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 Post subject: Re: Cd vs Vinyl and Analog vs Digital
PostPosted: Sat Jun 24, 2017 12:45 am 
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vikmarlo wrote:...I definitely prefer analog recording to digital, as to range and capture of the original studio recording...


Oh yeah, I would love to be able to record in analogue, but unfortunately multitrack machines and tape are very expensive and hard to come by. I believe some people still track in analogue then convert to Pro-Tools for editing/mixing purposes. At least that way you capture some of the analogue character before you go digital.

I would say though that the analogue recordings I used to make when I first started out were inferior because they were on a multitrack cassette. 2" tape is a fine format, cassette not so much.

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 Post subject: Re: Cd vs Vinyl and Analog vs Digital
PostPosted: Sat Jun 24, 2017 12:49 am 
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SteamAbacus wrote:That differentiation between mixing and mastering has become a much more blurred line in recent years.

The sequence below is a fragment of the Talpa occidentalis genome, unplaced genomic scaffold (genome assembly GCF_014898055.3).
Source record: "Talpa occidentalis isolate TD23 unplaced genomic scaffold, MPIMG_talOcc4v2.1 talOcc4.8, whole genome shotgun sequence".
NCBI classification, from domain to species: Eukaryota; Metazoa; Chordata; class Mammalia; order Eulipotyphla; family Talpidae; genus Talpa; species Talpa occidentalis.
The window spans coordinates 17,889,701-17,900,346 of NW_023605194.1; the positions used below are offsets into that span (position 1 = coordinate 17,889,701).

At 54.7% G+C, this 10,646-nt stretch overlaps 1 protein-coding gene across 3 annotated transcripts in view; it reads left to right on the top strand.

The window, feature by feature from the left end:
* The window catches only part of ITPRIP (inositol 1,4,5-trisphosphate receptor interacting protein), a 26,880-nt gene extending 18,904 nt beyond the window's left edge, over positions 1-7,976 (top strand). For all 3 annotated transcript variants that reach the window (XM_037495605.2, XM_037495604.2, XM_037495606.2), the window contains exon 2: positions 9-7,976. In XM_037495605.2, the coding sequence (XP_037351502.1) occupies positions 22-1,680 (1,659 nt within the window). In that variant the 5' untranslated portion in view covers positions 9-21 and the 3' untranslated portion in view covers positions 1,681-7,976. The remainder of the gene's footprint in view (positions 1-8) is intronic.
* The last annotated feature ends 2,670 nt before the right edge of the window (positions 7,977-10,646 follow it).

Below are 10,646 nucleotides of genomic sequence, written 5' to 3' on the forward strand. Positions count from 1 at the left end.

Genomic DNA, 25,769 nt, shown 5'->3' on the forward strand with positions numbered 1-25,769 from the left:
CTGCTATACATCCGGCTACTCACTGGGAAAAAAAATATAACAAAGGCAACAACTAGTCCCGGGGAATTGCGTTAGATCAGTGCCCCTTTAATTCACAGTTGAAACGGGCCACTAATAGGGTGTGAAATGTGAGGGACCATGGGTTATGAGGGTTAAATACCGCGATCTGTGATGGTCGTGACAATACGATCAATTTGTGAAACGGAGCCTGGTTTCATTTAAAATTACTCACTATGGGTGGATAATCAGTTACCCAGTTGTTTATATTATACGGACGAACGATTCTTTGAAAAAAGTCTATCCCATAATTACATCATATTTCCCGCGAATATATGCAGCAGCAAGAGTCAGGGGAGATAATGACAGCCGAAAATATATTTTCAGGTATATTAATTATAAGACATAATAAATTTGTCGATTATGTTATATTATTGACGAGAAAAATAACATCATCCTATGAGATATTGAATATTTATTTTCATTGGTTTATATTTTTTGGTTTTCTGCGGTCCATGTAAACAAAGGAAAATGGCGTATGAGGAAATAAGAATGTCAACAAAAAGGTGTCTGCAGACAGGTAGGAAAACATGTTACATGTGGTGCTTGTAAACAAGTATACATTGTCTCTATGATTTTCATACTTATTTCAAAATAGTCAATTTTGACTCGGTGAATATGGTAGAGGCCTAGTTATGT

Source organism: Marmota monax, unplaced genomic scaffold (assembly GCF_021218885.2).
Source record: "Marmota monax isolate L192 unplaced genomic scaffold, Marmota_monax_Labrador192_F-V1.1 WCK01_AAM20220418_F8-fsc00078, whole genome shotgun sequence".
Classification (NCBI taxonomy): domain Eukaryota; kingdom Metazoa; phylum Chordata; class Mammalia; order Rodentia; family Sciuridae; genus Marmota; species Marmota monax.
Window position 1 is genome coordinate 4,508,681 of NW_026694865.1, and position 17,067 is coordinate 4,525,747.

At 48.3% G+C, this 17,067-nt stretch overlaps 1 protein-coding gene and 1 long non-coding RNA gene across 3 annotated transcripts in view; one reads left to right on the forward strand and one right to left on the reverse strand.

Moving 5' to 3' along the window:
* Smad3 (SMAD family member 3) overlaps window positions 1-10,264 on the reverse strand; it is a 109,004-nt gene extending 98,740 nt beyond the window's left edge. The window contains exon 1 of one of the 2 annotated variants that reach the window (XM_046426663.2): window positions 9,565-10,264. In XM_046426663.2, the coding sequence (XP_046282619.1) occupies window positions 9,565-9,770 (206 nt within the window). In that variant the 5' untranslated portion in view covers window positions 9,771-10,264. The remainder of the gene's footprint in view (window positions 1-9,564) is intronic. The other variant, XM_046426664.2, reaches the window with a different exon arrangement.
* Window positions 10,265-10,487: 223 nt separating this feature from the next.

A modern mastering engineer (working with mainstream, 'expensive' productions) will increasingly be asking for, if not the full multitrack files, separate 'stems' (or submixes of particular instruments) in order to produce a variety of different masters for different formats or even platforms.

Of course, these are often driven by commercial or technical, rather than purely artistic, considerations. Old school mastering for vinyl may well be a dying, or at least increasingly specialist, art.

I haven't bought any new vinyl in 20 years or more. Also, if what I've read is correct, the norm amongst the younger vinyl devotees is to buy the vinyl for the object but to listen to an accompanying download. You even see classic LPs being sold in supermarkets these days - which doesn't bode well for the sonic quality of the product if it matches the general quality of the food sold there.


Interesting, I didn't know that about mastering these days. I have used a traditional mastering service and only know that I had to send the first album back to be mastered less hot. Other than that it was good.

I have bought some new vinyl as mentioned but it's probably not indicative of most releases, what with Steven Wilson being involved. LPs on the supermarket shelves is a bit weird!